A RARE species of moth has been spotted in Sussex after a lifetime’s absence.

Experts believed the hornet moth had become extinct in the county until enthusiast David Noble caught it on camera.

The species, which burrows into trees as a caterpillar and can take years to emerge, had not been seen in Sussex since 1945. This is only the second confirmed sighting this century.

Bob Foreman, moth specialist at Sussex Biodiversity Record Centre, said: “We got a call on our hotline from a gentleman in Peasmarsh who had seen something unusual.

“When he posted photographs of the insect on the Sussex moth page, we just gasped. We couldn’t believe it was a hornet moth.

“This is a really rare sighting: I have to confess I’ve never seen a live one in the flesh.

“They’re fantastic mimics and easy to mistake for the hornets they ape to deter predators.”

Mr Foreman said the moth copies a hornet’s yellow-brown colouring, clear wings, and jerky flight pattern.

And they are the same size as hornets, with a wingspan of about 30mm — just bigger than a 2p coin.

He said: “They’d make a tasty meal for a mouse, a bird, or frankly anything that would encounter them. Their bright disguise helps them to survive.”

Mr Foreman noted a few reasons for the species’ elusiveness.

He added: “They’re extremely slow growing, with a low nutrient diet. They belong to a family of wood-boring moths. Their caterpillars feed on poplar trees, burrowing deep into their trunks. It can take seven years for them to emerge as flying insects, so it could have been a few years since there were actually adults around.”

The moth’s mastery of disguise could also have helped it remain off-radar. But Dr Foreman said there were plenty of detectives on the case.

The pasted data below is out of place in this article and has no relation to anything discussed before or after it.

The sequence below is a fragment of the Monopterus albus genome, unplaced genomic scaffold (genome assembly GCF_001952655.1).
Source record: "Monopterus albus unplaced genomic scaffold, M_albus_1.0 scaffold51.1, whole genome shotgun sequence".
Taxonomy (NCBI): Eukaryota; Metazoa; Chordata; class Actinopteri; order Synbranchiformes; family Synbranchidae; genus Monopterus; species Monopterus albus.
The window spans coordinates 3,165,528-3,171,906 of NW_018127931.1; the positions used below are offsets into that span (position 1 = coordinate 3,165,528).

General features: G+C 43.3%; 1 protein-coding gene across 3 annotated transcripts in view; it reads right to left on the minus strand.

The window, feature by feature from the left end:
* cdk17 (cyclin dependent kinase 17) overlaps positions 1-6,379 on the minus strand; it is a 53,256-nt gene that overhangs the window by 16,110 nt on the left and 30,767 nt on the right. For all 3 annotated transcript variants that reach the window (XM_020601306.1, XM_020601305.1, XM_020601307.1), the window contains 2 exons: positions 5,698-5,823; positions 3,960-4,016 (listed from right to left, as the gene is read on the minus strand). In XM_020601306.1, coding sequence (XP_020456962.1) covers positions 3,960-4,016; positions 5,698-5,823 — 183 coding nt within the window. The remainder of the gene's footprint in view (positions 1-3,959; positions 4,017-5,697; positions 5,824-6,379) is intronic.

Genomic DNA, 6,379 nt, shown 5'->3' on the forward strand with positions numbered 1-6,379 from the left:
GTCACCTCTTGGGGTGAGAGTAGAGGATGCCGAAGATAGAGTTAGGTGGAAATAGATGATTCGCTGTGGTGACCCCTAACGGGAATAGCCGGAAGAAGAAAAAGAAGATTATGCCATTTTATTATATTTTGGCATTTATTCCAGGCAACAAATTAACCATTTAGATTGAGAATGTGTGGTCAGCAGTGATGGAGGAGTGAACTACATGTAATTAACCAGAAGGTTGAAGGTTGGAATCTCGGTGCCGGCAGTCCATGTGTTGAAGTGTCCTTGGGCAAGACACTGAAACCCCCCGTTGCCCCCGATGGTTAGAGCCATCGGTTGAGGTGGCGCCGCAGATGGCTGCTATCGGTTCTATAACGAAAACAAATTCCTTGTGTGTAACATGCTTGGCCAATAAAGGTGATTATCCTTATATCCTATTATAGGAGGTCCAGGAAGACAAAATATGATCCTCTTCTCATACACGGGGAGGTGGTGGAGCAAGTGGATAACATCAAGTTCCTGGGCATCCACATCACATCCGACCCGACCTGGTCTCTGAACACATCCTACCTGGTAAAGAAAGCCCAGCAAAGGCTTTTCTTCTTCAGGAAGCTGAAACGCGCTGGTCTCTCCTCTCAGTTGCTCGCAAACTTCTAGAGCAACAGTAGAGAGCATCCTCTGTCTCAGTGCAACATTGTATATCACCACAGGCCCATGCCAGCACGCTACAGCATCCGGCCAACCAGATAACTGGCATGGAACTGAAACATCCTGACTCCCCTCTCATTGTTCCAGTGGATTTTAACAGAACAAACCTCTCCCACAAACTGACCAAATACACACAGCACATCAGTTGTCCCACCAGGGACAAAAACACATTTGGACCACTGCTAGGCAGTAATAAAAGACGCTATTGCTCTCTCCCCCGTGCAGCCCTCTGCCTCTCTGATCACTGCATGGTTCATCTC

He said: “We’re blessed with a very active mothing community in Sussex. There are a lot of us looking out for seasonal highlights like this. We had a man spot an oleander hawk moth on a hedge in Worthing Station recently. And because we’re close to the continent, we get a lot of exotic visitors, too. Things just turn up. I’ll be keeping my eyes peeled. This is such an exciting moment for moth-folk. The hornet moth only flies for a few weeks. I’ll be holding out for one.”

Sussex is one of the best places in the country to find moths as it is home to more than 70 per cent of the UK’s 2,500 species. A number of legally protected moths can only be found in the region – including the Sussex emerald and the Rye marsh mallow.

Those hoping to spot the insects can join the Sussex Moth Group – and, from July 19, take part in the Butterly Conservation charity’s survey, the Big Butterfly Count.

Participants record the butterflies and day-flying moths they see in a 15-minute period. The project aims to protect the insects: two-thirds of the UK’s larger moth species are in decline due to habitat loss, agriculture, and air pollution, among other causes.

David Attenborough, the charity’s president said: “Plant a few pots in your garden or on your window ledge with the right plants and you can provide butterflies, moths and other pollinating insects with a lifeline of food and shelter.

“Or if you have space, why not let a small patch of grass grow out rather than mowing it short; leave a patch for nettles and brambles to flourish.”